House bill contains group life, Senate’s does not
Overwhelming votes for extension of the Terrorism Risk Insurance Act in both the House and Senate financial services panels last week sent a clear message that despite White House opposition, the legislation in principle will be extended beyond its current expiration date of Dec. 31.
However, because the bills are markedly different, it is likely that Congress will not send a bill to President Bush to sign before mid-December.
A key sticking point is language in the House bill adding group life insurance to the program, although group life insurers would be forced to accept a high retention level under the “silo” approach the House uses.
There is great concern among congressional staffers and lobbyists that during talks to reconcile the House and Senate bills, group life insurance will be the first tradeoff.
The leadership of the Senate Banking Committee was working to have the full Senate take up the bill after press time last Thursday afternoon.
The House, with a fuller plate of must-do legislation to digest before it departs for a two-week Thanksgiving recess, is seen as unlikely to pass its version before Saturday.
Reacting to the activity in Congress, American Council of Life Insurers President Frank Keating said, “ACLI believes the same principles that apply to insured buildings must also apply to the 160 million Americans protected by group life insurance. By including group life insurance in the Terrorism Risk Insurance Revision Act, the House Financial Services Committee took a critical step to help ensure that lives, as well as property, will be protected in the event of a major terrorist attack. We look forward to the bill’s adoption by the full House.”
It is clear, however, that the White House will push for the Senate version of the bill. In a statement after the Senate vote, Treasury Secretary John Snow said, “I’m pleased to see that actions today in the Senate to extend the Terrorism Risk Insurance Act recognize the temporary nature of the program and place terrorism insurance on the right path to full private market participation.”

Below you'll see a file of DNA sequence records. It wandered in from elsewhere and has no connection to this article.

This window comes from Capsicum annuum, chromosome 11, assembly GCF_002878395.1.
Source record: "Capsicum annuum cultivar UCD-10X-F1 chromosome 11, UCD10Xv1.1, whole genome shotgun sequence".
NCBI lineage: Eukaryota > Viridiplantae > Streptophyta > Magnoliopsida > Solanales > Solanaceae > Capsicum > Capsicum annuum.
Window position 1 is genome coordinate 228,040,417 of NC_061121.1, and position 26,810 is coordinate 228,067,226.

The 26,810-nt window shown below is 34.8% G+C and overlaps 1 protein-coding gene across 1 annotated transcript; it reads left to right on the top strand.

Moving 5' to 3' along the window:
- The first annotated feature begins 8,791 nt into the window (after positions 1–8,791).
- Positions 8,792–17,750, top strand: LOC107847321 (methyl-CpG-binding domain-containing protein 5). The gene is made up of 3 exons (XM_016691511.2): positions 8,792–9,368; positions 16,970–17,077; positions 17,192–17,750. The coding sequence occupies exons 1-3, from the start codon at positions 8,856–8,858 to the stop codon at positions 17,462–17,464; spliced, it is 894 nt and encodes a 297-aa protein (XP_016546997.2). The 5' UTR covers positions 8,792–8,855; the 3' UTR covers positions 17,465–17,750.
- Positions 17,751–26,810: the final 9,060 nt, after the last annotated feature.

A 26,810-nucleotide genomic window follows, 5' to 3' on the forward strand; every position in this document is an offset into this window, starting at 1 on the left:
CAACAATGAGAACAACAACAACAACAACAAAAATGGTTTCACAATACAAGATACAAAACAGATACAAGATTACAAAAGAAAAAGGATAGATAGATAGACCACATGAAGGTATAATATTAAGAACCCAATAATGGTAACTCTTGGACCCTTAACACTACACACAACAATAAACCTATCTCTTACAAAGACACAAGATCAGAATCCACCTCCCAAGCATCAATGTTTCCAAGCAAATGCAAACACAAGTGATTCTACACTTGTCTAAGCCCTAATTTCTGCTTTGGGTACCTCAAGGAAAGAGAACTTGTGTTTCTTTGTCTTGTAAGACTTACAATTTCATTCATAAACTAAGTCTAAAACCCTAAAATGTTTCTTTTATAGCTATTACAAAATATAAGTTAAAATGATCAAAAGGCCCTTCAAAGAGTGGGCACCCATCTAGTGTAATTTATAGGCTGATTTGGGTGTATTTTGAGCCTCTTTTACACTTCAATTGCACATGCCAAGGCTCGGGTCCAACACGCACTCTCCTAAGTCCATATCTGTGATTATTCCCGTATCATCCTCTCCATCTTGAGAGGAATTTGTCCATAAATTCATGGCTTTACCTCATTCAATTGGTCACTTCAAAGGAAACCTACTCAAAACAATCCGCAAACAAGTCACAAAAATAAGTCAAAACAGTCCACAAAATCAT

In general, both bills call for a two-year extension of the two-year program and raise the current $5 million “trigger” for federal involvement to $50 million in the first year and $100 million in the second year.
But there the similarities end. The Senate mandates that the program end after the two-year extension; the House bill provides language for the bill to continue, albeit with higher threshold levels. The House bill also adds group life insurance to the listed coverages; the Senate bill does not.
The Senate Banking Committee reported out a more modest version of the current legislation by a unanimous voice vote on Nov. 16. The House Financial Services Committee approved a more expansive version later that day by a vote of 64-3.
Although there was little debate on the measure itself by the House panel, and passage by the committee was never in doubt, several members said that they would have preferred a bill more in line with White House recommendations for reducing the federal government’s exposure and increasing the burden on private insurers.
Rep. Jeb Hensarling, R-Texas, saw the Senate bill as preferable, adding that he was “very hesitant, very reluctant to see the federal government, again, permanently get into the insurance business,” through a long-term terrorism risk backstop. Hensarling also said that group life, which is included in the House version of the bill but not the Senate’s, “seems to be widely available” and that “the government’s exposure will only be greater with the silo approach.”
Despite these criticisms, the legislation is not a Democratic project, or a giveaway for the insurance industry, according to Rep. Barney Frank, D-Mass., ranking member of the committee. “This is not the bill the Democrats would have written if we were in the majority,” he said.